Sports

Legion Baseball Enters Heat of Season

The Kalispell Lakers and Glacier Twins are at the midpoint of their seasons as conference play picks up

By Micah Drew
Beacon file photo

In the spring of 2020, when high school sports were closed down across Montana, hope for an amended summer baseball schedule was still palpable. That hope appeared to be dashed in mid-May, when the American Legion’s national organization announced it was shutting down all sponsorship for the season on a national level. 

Less than a week later, however, the Department of Montana American Legion Baseball was formed, with the blessing of the national office, and a full season was pulled together. 

This year the baseball season started off in the spring without a hitch, and as the height of summer approaches, so too does the height of the competitive season for the Glacier Twins and Kalispell Lakers. 

For the Glacier Twins, a young team is looking to continue the team’s recent success, which included a state and northwest regional championship in 2018 and last season’s district championship. 

“It’s been a little bit of a learning experience because we’re a real young team,” second-year coach Kevin Slaybaugh said. “But we’re a pretty talented little team.”

The Twins (19-7) have been off to a solid start and have played most of the season without all-state performer Zach Veneman, a legion super-senior who batted .316 for Valley City State University in South Dakota this year. 

As the oldest member of the team, Veneman provides a lot of leadership to the young team, and his return to the diamond is sure to boost the team’s baseline. 

“We had a rollercoaster playing in the doubleheader against Libby,” Slaybaugh said about last weekend’s split games against the Loggers. “[With Veneman] we’re looking for a little more stability and consistency, especially because our pitching hasn’t been as deep as we thought it would be.”

Veneman has only pitched 15 innings so far, but has a 1.4 earned-run average, which bolsters a solid pitching roster that includes Jacob Polumbus (1.6 ERA), George Robbins (2.44) and Caleb Meehan (2.77).

Offensively, the Twins are powerful at the plate. 

“When we hit, we really hit,” Slaybaugh said. “We’re hitting about .315 as a team, and it’s been higher than that but we came back to earth a little bit.”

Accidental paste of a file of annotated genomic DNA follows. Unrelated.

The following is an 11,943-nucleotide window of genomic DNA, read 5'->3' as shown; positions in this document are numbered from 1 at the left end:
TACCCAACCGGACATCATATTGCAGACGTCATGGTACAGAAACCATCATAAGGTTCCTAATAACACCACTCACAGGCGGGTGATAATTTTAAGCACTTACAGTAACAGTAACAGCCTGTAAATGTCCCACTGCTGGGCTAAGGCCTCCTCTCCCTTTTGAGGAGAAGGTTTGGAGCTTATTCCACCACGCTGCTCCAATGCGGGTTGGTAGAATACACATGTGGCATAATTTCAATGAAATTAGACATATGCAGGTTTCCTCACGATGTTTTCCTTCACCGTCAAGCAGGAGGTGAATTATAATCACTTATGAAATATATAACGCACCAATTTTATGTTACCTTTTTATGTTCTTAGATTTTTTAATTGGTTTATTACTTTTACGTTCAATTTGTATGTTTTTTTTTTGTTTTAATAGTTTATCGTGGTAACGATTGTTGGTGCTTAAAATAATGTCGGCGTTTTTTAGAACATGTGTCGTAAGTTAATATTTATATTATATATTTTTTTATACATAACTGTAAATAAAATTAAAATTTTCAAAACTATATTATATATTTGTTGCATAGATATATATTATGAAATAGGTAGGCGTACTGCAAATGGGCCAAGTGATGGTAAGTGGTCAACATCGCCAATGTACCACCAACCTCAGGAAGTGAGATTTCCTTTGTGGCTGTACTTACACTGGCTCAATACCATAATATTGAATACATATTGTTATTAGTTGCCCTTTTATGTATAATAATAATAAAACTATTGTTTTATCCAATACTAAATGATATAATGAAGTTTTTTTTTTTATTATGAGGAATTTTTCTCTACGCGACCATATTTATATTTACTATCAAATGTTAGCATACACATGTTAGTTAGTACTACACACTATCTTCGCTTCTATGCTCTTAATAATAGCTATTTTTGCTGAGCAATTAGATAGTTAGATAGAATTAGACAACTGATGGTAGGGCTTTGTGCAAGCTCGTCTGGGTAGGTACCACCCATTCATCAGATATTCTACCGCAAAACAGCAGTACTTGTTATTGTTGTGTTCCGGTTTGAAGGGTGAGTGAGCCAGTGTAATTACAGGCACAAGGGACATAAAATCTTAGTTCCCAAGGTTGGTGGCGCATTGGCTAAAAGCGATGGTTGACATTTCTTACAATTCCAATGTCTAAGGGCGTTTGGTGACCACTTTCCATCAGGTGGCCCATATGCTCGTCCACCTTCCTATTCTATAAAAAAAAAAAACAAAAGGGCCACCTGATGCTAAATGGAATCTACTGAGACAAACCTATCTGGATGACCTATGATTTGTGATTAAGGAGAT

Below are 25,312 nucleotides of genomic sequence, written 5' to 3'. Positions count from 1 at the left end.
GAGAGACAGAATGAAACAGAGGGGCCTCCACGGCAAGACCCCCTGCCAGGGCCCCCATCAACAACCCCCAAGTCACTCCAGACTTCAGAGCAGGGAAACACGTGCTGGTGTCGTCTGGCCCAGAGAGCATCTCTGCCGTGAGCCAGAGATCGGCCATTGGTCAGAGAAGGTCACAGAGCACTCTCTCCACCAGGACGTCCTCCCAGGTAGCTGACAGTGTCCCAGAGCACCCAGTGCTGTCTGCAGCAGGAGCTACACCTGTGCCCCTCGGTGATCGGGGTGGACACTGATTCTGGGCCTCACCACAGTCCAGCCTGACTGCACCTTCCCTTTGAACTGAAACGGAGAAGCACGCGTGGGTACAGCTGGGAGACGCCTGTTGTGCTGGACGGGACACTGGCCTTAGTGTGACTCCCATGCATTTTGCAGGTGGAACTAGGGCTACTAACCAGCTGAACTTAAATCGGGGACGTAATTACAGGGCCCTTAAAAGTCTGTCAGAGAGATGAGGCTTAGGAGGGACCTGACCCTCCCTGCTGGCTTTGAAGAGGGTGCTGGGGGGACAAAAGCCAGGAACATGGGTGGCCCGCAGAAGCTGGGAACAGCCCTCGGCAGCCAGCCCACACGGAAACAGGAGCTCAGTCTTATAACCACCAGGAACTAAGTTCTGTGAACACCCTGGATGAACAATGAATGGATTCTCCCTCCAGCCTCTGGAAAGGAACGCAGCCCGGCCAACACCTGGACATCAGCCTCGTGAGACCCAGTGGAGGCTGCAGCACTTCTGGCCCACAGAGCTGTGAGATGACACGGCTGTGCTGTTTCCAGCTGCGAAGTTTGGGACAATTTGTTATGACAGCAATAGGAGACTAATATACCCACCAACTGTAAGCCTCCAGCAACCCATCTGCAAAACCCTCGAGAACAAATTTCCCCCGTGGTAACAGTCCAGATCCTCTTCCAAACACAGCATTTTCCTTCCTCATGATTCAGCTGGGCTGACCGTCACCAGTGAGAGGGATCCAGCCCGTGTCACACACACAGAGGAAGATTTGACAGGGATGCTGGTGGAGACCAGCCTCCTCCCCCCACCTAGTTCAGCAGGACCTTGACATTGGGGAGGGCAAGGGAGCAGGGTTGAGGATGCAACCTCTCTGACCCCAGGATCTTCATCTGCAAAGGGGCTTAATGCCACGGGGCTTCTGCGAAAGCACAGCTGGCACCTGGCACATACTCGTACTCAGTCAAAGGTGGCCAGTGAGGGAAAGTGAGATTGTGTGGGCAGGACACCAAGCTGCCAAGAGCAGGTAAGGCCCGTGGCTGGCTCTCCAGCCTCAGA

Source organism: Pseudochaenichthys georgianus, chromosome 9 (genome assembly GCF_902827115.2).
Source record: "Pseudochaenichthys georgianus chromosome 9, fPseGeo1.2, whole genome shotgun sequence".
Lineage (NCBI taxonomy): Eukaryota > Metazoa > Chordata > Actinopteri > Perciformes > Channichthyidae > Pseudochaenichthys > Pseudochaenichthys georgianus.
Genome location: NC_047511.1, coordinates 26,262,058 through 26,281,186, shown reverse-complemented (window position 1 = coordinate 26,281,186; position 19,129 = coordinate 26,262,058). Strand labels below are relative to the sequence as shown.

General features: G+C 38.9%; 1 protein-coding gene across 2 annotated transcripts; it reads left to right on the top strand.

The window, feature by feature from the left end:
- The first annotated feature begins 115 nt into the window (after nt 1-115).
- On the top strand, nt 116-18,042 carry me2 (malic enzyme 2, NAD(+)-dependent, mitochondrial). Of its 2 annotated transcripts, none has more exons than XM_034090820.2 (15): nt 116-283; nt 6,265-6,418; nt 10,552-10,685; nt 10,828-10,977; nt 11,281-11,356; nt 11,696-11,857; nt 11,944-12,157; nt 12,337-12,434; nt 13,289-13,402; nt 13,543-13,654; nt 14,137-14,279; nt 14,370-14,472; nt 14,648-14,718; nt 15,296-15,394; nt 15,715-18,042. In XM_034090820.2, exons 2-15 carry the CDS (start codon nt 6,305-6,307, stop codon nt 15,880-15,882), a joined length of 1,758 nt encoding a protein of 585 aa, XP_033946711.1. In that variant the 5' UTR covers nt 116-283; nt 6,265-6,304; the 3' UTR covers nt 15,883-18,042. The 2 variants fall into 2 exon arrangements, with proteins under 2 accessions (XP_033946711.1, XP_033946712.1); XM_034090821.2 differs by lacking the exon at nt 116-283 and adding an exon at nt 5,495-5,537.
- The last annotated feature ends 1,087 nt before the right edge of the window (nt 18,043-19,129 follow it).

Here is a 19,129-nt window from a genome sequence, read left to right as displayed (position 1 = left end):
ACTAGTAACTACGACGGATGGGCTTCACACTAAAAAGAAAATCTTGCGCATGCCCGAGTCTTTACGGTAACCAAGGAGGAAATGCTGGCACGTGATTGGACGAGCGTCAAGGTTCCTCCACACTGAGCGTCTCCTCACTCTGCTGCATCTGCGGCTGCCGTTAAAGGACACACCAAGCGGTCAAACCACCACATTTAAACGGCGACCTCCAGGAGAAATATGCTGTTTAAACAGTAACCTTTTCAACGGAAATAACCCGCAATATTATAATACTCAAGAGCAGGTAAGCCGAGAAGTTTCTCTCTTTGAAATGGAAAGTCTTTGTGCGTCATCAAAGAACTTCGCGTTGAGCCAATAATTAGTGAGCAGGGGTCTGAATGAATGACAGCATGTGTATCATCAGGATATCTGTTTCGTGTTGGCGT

Leadoff hitter Mason Peters has been batting .400, while all-conference performer Stevyn Andrachick has been hitting .411. 

As the conference games get into full swing, Slaybaugh is ready to tighten up the team’s overall play and aiming for another solid showing at the state tournament. 

“Defensively you can always get better, but the biggest thing for me is working on the quality at bats,” he said. “Getting the young guys bought into having quality at bats will be huge.”

The Glacier Twins play against the Missoula Mavericks in an American Legion baseball game at Memorial Field in Whitefish on June 25, 2019. The Twins won both their games against the Mavericks, 8-1 and 12-2. Hunter D’Antuono | Flathead Beacon

For the AA Lakers, a 2-1-1 showing at the Northwest Premier Tournament gives the team some good momentum going into the heart of conference play. 

At the tournament last weekend in Spokane, the Lakers rolled past Lakeside Recovery 9-2 and took down the Spokane Cannons 6-5, more than making up for an early 3-1 loss. The final game on Sunday against Blue-Webb Expos ended in a tie.

The A team also traveled to Spokane, splitting its four games, while the B team stayed home and took care of business with a doubleheader against Mission Valley, outscoring them 26-6. 

The AA Lakers (21-7) entered last year’s state tournament as the No. 3 seed and picked up a first-round win against Missoula before falling to No. 2 Helena and the No. 4 Billings Scarlets. They ended last year’s abbreviated season with a 14-10 record. 

So far in conference play, the Lakers have only faced Missoula, with two doubleheaders that tilted in favor of the Mavs 3-1. The first games, on June 6, were close — both of them walk-offs — but went to the Mavs. 

Three days later, the doubleheader got started with a marathon game that lasted 2 hours and 43 minutes, plus an additional 20-minute rain delay between the first and second innings that forced the tarps to come out. 

The Lakers committed five errors, several of which led to runs for the Mavericks, before tightening up their play in the second game to down the Mavs 14-11. The Lakers had a solid 7-3 lead after five innings before a massive sixth propelled them to a 14-3 lead in the top, and then held on for the win. 

The Lakers will travel to Billings this weekend for back-to-back doubleheaders against the Billings Scarlets, and then will prepare for the Summer Palouse Tournament in Cheney, Washington at the end of the month. 

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